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Publication numberUS3077456 A
Publication typeGrant
Publication dateFeb 12, 1963
Filing dateAug 10, 1959
Priority dateAug 10, 1959
Publication numberUS 3077456 A, US 3077456A, US-A-3077456, US3077456 A, US3077456A
InventorsCarroll J Billian
Original AssigneeOwens Illinois Glass Co
Export CitationBiBTeX, EndNote, RefMan
External Links: USPTO, USPTO Assignment, Espacenet
Phosphorescent glasses and method of making same
US 3077456 A
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Description  (OCR text may contain errors)

3,077,456 PHOSPHORESCENT GLASSES AND METHOD OF MAKING SAME Carroll J. Biliian, Perrysourg, Ohio, assignor to Owens- Illinois Glass Company, a corporation of Ohio No Drawing. Filed Aug. 10, 1959, Ser. No. 832,423 9 Claims. (Cl. 252301.6)

This invention relates to phosphorescent glasses and the method of making the same. More particularly this 10 invention relates to conducting and non-conducting solder glasses which exhibit phosphorescence and to the method of preparing such solder glasses.

The use of zinc sulfide and cadmium sulfide including complexes thereof as phosphorescent material is well known. Moreover, methods for the incorporation of these phosphors in porcelain enamels are also well known; However, the use of a phosphor such as zinc sulfide in ground solder glass, whether conductive or non-conductive and then firing the same at such a low temperature as to leave the zinc sulfide unreacted is believed to be new. The resulting fired solder glass containing zinc sulfide exhibits phosphorescence and can be used as a sealing material or a decorative medium for illuminating clock dials and instrument panels. I

Accordingly it is an object of this invention to provide a novel solder glass which exhibits luminescent properties when under the influence of radiant and electrical energy and to provide a method of making the same.

It is. a further object of this invention to provide phosphorescent solder glasses as sealing and decorating media;

It is a further object of this invention to provide conducting and non-conducting solder glasses having phosphorescent properties.

It is a still further object of this invention to conduct the firing at low temperatures so as to prevent disintegration of the phosphor. Additional objects will be apparent from the description which follows.

The novel process of this invention comprises firing a mixture of ground solder glass and a phosphor such as zinc sulfide at temperatures under 400 C. whereby the glass resulting therefrom possesses phosphorescent properties.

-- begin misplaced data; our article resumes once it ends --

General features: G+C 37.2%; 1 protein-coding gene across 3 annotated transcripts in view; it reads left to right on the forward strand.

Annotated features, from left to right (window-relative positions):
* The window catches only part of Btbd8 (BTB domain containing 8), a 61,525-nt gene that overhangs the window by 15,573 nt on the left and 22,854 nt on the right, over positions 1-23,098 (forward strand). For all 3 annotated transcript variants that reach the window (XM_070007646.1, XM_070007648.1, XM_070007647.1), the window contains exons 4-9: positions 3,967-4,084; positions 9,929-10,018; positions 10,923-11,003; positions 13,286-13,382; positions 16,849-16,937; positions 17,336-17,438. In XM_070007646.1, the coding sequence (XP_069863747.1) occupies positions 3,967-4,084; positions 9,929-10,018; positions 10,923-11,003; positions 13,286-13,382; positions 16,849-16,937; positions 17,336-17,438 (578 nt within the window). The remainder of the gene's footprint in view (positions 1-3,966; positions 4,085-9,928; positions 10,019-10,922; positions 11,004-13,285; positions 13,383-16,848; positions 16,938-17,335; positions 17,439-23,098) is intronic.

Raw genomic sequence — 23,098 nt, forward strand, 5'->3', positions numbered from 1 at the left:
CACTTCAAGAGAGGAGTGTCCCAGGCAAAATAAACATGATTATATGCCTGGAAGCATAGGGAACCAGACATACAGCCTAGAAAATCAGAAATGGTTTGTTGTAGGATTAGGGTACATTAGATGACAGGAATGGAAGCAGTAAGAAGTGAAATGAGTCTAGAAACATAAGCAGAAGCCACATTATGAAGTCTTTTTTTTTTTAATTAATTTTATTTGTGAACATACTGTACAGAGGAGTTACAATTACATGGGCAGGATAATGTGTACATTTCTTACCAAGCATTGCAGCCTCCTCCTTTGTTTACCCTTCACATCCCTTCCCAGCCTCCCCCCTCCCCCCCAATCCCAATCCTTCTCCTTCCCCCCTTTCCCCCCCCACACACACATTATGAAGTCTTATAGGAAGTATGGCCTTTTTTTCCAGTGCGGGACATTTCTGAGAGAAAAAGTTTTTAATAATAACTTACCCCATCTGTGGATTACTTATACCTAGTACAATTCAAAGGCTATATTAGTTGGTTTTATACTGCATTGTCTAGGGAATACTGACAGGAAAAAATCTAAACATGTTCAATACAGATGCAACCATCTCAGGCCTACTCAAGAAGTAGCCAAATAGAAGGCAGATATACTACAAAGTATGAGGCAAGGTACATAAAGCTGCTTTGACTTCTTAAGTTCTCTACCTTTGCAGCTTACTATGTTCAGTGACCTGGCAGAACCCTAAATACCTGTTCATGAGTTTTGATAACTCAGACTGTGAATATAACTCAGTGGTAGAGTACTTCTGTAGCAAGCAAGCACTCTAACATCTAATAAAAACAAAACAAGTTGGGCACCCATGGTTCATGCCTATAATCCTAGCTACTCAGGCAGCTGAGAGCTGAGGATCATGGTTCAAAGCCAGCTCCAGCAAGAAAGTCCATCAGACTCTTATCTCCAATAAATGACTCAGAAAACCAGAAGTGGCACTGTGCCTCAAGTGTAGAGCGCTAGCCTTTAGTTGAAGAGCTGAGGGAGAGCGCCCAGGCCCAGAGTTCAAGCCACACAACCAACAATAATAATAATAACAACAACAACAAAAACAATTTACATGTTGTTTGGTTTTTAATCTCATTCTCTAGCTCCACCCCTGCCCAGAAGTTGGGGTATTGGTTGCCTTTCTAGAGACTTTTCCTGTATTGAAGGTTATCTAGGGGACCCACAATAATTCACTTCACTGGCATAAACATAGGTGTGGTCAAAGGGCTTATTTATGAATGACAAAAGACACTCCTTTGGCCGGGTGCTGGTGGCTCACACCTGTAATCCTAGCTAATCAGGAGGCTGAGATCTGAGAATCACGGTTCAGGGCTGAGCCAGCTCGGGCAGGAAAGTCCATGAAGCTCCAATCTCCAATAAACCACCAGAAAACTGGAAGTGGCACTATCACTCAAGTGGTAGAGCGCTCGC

The present invention will be more completely under stood by reference to the following examples in which all parts and percentages are by weight unless otherwise specified.

A glass in powder form consisting of the above ingredi ents, namely, B ZnO, PhD and SiO in the proportions by weight set forth, was mixed with the aforementioned weight of the phosphor, 2115, and shaped into patties of 1 mm. thick and 1 inch in diameter using a binder of 1.5% nitrocellulose in amyl acetate and fired at 380 C. for 20 minutes. The resulting solder glass exhibited phosphorescence and was suitable for clock dials, instrument panels, and the like.

EXAMPLE II The procedure of Example I was repeated with the same results except that 1 part of ZnS was used and a proportionate larger amount (99 parts) of B 0 ZnO, PhD, and SiO Sates Patent 3,077,456 Patented Feb. 12, 1953 2 EXAMPLE III The procedure of Example I was repeated with the same results except that 8 parts of ZnS were used and a proportionate lesser amount (92 parts) of B 0 ZnO,

EXAMPLE IV Phosphorescent Solder Glass (Conducting) Ingredients: Parts I B 0 7.7 ZnO 11.7 PbO 70.0 Si0 1.8 F ZnS 3.8 Ag 5.0 Patties, which were formed as in Example I above and fired at 380 C. for minutes, had an electrical resistance of about /2 ohm using silver paint for contact spots.

20 Using three different current sources for excitation, name ly, a DC. source (20 ampere limit), a 60 cycle A.C. source (6 ampere limit), and 60-6000 cycle A.C. source (2 ampere limit), it was noted that a visible glow occurred at 2 amperes. Higher current intensities gave brighter,

glows providing the amperage did not exceed 8-10 amperes,

when melting of the patties or samples occurred.

' EXAMPLE V Phosphorescent Solder Glass (Conducting) The procedure of Example IV was repeated with the same results of phosphorescence but the following composition was used.

Ingredients: Parts ZnO 11.2

PbO 67.1 SiO 1.7 ZnS 7.6 40 5-0 EXAMPLE VI Phosphorescent Solder Glass (Conducting) The procedure of Example IV was repeated with the same results of conductive phosphorescence but the following was used. a

Ingredients: Parts B 0 7.3 ZnO 11.0 PbO 66.4 S10 1.7

ZnS 3.6v I Ag 10.0,

EXAMPLE VII Phosphorescent Solder Gloss (Conducting) 'The' procedure 'o'f'Example IV' was repeated withthe' same results of phosphorescence but the following composition was used.

Ingredients: Parts B 0 7.0

ZnO 10.6

PbO 63.5

sio 1.7 ZnS 7.2

The above examples are merely by way of illustration and variations apparent to one skilled in the art may be made without departing from the spirit of the invention disclosed. For example, other phospors such as CdS may be employed. In addition other solder-glass compositions may be employed such as the following.